For an in-depth look at development [eyes open, walk, etc], nutrition, fit vs fat, etc, see
https://thehappypuppysite.com/puppy-development-stages/


cheers,
- terry

 

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What about the dogs over 20 but under 60? This is a very interesting post to me.

I don't know about dam, they can be bigger or smaller than her. Especially how people mix odd breeds.

Also what is meant by "full grown" does this mean height?
 

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Discussion Starter · #3 ·
"full-grown" = calcified skeleton

"full grown" = long-bones of legs are closed [which occurs around 5-MO in most M dogs, when the 1st sharp rise in testosterone & other androgens shuts-off development of bone-cells at the epiphyses; F dogs use a different developmental mechanism] & pelvis is fully calcified.

M dogs of giant breeds, & even some in the Lg / Extra-Lg range, continue to develop more bone in their skulls past their 2nd birthday, but this doesn't appreciably affect body size, only the appearance of the dog's head, & makes for a more-marked difference between a mature dog & a bitch, re their faces & backskulls.

Of course, since puberty is full-on by 6-MO no matter what breed, mix, or size a M dog might be, long, long-B4 his "headpiece is fully developed" - as they'd say in the Fancy :rolleyes: - he's long-since capable of siring pups.
That doesn't mean he should - even if he's a toy-size under 20# dog, as big as he'll ever get, with his skeleton completely calcified, delaying a 1st breeding until both dogs, M & F, are at least 2-YO adds an average 2-years to their pups' lifespans.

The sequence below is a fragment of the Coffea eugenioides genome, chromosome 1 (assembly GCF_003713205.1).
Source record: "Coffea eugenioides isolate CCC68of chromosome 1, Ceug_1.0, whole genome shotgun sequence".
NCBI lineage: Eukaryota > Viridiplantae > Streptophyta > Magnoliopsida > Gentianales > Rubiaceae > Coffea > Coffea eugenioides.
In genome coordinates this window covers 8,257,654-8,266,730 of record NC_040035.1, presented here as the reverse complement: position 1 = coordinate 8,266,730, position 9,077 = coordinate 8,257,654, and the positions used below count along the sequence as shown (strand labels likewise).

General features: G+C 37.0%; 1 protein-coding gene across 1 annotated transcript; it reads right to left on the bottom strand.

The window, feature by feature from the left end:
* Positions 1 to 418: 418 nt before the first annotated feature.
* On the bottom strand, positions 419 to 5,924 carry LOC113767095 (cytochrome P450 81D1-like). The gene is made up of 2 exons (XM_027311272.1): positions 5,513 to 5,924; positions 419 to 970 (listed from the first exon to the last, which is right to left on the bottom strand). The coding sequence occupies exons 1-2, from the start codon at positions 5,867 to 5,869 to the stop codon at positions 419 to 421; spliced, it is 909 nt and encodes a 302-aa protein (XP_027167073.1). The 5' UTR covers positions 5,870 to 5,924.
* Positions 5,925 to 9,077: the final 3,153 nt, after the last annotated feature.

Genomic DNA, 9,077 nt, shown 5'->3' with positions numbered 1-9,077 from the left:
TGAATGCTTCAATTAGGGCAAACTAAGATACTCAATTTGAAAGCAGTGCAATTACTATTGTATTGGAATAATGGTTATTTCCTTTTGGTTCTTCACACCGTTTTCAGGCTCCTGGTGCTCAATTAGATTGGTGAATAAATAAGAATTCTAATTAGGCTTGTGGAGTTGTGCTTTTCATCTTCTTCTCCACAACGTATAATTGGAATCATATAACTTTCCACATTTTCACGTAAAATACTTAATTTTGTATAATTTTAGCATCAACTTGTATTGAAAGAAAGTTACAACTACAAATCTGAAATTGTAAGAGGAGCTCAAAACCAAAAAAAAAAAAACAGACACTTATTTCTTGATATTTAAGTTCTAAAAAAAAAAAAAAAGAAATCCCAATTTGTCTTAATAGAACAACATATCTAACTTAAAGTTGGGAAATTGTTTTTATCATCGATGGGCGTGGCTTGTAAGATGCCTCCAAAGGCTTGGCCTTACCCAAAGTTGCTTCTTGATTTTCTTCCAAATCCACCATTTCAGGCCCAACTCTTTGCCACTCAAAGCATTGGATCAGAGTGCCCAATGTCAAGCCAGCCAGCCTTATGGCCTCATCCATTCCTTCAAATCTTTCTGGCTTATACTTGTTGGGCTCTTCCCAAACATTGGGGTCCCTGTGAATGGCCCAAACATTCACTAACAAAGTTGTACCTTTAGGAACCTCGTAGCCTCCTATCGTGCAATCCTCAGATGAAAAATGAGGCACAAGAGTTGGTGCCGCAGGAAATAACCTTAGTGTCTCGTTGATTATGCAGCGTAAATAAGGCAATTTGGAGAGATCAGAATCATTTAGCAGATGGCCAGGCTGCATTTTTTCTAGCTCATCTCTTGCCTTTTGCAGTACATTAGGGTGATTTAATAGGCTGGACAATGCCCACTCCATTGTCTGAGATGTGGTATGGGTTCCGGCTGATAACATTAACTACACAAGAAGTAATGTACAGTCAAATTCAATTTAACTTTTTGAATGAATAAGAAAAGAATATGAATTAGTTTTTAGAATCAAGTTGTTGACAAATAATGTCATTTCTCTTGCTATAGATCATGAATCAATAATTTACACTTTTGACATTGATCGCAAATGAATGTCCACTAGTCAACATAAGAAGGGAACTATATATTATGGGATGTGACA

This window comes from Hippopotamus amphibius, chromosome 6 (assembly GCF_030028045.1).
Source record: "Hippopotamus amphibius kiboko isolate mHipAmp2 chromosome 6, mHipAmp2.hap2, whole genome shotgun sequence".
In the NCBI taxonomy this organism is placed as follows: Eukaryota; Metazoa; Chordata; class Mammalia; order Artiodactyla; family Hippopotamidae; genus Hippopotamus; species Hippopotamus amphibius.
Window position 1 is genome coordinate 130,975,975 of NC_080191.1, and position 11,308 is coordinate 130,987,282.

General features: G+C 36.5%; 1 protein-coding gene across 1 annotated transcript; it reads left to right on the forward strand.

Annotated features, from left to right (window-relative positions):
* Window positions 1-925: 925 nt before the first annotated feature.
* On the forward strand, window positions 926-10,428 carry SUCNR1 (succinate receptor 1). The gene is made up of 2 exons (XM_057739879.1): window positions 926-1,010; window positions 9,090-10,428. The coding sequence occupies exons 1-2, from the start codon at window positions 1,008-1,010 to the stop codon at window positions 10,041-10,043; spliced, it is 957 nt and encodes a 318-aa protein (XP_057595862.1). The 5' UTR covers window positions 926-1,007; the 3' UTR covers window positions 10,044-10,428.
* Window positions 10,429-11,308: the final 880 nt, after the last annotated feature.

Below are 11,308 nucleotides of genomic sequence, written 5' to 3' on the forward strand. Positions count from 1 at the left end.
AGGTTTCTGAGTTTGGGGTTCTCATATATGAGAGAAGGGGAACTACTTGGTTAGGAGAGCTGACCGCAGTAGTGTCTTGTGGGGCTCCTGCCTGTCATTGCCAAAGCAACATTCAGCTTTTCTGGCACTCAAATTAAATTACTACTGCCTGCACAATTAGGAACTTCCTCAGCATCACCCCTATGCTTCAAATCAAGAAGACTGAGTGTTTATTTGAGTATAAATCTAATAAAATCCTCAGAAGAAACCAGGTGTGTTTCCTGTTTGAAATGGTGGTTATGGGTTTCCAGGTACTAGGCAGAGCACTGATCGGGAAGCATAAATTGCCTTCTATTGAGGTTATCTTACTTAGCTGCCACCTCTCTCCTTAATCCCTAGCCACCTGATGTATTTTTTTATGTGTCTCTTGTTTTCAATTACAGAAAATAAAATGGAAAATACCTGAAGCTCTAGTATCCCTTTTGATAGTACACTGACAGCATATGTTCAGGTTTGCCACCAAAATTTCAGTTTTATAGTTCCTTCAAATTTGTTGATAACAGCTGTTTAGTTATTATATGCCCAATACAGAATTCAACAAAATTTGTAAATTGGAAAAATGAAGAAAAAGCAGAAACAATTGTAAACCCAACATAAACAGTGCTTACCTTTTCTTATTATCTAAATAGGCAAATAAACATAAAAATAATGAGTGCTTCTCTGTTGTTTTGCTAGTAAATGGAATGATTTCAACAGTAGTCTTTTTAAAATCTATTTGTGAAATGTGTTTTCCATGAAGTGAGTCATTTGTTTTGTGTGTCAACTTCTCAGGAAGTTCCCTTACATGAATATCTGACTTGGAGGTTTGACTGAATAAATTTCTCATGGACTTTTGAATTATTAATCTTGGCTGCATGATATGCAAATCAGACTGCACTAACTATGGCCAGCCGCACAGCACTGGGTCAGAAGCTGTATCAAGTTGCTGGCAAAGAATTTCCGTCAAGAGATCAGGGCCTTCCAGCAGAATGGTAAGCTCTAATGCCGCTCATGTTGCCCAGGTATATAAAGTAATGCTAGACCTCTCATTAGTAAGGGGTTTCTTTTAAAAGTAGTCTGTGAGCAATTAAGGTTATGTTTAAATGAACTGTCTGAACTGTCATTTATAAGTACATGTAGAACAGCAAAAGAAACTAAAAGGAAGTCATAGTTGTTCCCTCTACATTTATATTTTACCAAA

It's the cheapest & easiest way to increase a dog's potential lifespan. :thumbsup:

Waiting till 2-YO also allows lurking heritable problems to surface - 85% of heritable problems that will affect an individual dog become symptomatic by 2-years age.
Because there are many things we have no tests for, delayed breeding to allow symptoms to show is a huge help in avoiding carrier : carrier or affected : ___ matings.

Toy & small-breed Ms can be very precocious -
one CKCS, whose call-name was unfortunately "Romeo" b/c he was a hump-o-matic by 3-MO - actually re-bred his mother on her very-next heat. He was just barely 4-MO; i certainly hope the breeder got a mismate jab on that potential litter!
CKCS as a breed have enuf health troubles that if U simply listed them by name, U'd fill a grocery-list longer than my 32-inch-sleeve arm. :eek: Dam / son inbreeding wouldn't improve them any. :(